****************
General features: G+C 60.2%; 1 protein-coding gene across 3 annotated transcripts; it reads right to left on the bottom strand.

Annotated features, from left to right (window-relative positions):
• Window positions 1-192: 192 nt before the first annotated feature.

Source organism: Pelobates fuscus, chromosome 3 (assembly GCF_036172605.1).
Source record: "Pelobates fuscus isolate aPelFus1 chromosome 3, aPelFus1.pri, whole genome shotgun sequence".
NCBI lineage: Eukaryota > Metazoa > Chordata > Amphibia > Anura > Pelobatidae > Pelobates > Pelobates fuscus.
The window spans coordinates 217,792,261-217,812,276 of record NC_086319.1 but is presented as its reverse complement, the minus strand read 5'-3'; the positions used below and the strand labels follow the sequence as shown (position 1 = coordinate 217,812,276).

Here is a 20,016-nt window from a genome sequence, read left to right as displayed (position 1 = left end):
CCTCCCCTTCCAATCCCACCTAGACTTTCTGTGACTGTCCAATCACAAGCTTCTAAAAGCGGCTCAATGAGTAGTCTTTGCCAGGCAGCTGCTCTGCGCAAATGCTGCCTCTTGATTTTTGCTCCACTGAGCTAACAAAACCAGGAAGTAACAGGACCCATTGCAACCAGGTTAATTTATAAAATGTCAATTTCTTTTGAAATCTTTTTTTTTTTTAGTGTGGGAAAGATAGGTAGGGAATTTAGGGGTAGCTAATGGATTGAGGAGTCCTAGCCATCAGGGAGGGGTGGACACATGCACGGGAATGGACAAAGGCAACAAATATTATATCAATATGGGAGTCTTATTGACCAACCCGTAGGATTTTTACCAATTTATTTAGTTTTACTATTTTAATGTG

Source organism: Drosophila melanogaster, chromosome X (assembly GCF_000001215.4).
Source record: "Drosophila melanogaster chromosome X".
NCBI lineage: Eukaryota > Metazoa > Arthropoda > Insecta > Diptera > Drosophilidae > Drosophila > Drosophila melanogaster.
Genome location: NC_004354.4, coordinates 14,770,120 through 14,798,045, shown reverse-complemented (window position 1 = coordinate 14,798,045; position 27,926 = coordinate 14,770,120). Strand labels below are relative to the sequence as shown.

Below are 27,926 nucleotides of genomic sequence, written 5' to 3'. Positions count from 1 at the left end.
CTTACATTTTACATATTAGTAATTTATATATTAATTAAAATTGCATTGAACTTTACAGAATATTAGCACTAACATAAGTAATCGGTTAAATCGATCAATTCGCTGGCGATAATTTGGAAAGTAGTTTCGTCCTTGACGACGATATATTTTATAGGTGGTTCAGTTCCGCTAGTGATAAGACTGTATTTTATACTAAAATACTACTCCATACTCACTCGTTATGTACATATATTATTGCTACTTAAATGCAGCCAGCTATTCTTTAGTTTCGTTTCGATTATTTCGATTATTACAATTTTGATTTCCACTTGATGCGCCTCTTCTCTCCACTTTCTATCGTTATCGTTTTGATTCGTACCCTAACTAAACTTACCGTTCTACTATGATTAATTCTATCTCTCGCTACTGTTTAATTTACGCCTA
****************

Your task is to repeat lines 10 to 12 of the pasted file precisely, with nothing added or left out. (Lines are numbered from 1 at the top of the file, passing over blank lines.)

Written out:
Source organism: Drosophila melanogaster, chromosome X (assembly GCF_000001215.4).
Source record: "Drosophila melanogaster chromosome X".
NCBI lineage: Eukaryota > Metazoa > Arthropoda > Insecta > Diptera > Drosophilidae > Drosophila > Drosophila melanogaster.